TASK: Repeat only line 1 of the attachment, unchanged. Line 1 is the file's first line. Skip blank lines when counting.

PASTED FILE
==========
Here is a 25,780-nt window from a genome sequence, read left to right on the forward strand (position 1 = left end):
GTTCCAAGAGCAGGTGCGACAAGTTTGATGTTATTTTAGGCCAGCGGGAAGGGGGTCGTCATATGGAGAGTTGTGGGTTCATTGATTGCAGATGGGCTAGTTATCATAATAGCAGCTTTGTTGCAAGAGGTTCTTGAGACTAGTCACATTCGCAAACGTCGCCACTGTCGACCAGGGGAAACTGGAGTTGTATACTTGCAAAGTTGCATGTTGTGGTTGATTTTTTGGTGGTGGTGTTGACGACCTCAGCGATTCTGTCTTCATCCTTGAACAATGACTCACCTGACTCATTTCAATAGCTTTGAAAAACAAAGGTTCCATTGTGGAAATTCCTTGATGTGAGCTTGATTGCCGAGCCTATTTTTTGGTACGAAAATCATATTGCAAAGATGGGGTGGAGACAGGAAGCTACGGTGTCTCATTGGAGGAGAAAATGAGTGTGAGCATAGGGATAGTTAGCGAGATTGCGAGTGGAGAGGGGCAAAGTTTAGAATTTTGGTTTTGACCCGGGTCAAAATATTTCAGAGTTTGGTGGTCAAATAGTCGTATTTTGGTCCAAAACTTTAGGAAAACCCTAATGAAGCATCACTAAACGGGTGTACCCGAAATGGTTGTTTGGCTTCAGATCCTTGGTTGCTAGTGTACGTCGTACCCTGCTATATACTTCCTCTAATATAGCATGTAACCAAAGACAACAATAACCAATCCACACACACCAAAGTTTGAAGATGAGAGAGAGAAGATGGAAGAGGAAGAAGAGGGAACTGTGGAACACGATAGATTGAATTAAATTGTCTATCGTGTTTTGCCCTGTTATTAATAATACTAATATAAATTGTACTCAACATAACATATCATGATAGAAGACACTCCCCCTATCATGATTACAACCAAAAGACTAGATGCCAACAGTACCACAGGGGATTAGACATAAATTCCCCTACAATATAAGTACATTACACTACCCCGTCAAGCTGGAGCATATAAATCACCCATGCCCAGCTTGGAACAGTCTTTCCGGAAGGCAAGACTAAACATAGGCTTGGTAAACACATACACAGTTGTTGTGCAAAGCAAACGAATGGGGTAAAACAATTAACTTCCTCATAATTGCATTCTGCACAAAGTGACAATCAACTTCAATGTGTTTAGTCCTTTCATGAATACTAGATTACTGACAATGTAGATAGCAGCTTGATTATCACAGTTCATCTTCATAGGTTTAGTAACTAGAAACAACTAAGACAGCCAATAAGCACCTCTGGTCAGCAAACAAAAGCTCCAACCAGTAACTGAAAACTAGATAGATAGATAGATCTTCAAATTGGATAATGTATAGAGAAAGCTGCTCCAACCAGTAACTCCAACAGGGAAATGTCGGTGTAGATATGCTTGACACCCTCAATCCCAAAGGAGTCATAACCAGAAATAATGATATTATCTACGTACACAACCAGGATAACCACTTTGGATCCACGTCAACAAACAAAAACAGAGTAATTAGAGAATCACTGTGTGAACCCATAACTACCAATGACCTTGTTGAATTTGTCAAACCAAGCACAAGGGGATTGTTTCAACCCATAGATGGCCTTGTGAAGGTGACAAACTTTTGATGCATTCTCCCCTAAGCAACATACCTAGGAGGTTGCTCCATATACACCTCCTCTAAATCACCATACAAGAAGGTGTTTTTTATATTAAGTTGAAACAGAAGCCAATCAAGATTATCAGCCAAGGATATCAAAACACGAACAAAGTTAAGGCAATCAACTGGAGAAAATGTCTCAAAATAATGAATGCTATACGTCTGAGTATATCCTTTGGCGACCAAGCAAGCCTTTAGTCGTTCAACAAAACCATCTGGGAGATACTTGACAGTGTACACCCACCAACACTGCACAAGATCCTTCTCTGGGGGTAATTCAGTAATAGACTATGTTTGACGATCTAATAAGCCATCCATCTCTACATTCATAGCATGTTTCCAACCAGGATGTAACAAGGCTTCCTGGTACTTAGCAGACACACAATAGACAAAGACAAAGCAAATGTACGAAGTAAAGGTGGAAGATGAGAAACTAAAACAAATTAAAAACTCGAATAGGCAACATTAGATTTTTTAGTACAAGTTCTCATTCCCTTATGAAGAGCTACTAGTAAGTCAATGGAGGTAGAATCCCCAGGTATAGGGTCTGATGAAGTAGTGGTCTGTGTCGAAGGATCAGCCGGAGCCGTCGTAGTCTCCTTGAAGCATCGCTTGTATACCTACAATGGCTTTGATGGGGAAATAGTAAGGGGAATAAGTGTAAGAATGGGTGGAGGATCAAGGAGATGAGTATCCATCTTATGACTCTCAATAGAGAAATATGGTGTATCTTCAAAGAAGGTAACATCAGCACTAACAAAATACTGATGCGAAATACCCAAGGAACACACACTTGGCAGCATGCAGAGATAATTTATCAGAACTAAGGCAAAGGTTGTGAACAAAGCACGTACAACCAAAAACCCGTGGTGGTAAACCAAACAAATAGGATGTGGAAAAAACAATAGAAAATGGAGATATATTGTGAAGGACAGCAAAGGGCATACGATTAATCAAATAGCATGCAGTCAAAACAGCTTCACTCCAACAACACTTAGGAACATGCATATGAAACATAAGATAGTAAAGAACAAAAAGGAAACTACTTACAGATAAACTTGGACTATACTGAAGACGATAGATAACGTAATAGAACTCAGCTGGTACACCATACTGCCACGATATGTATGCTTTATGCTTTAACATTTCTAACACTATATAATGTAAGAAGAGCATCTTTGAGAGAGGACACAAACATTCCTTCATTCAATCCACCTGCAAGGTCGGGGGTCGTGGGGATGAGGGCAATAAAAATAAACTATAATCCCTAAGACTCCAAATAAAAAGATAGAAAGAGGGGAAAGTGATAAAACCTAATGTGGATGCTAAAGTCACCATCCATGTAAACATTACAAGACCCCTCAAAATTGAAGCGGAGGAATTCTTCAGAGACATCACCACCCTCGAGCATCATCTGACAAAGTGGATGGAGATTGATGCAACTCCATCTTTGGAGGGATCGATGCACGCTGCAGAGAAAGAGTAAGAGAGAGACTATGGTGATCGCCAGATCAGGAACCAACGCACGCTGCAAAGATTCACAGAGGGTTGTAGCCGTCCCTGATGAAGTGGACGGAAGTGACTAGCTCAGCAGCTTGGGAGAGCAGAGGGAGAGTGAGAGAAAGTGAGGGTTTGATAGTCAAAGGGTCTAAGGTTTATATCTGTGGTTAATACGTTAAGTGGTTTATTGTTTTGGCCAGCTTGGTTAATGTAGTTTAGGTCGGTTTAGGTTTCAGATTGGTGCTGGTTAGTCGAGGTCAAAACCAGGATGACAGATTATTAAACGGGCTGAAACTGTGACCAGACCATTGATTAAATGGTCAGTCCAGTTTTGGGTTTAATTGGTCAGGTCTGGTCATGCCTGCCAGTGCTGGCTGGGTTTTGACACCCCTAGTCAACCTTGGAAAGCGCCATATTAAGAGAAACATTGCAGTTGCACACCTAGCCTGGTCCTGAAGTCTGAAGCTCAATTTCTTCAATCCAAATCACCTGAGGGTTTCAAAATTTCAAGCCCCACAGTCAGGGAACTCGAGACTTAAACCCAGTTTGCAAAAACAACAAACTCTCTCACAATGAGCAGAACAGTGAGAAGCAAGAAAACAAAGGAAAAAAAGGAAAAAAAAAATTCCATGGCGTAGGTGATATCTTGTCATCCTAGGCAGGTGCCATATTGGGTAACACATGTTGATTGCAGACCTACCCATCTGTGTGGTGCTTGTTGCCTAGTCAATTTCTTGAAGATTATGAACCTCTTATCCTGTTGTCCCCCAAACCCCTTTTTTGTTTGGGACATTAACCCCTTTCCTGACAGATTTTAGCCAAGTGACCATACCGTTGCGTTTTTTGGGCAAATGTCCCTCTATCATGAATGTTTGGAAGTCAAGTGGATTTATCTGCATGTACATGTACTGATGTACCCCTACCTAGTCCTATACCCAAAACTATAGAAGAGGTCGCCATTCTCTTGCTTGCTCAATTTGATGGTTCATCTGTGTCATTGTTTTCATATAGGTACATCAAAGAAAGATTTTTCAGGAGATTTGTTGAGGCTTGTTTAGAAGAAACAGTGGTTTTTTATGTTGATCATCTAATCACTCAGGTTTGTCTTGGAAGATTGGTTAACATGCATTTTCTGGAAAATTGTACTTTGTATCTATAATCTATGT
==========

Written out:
Here is a 25,780-nt window from a genome sequence, read left to right on the forward strand (position 1 = left end):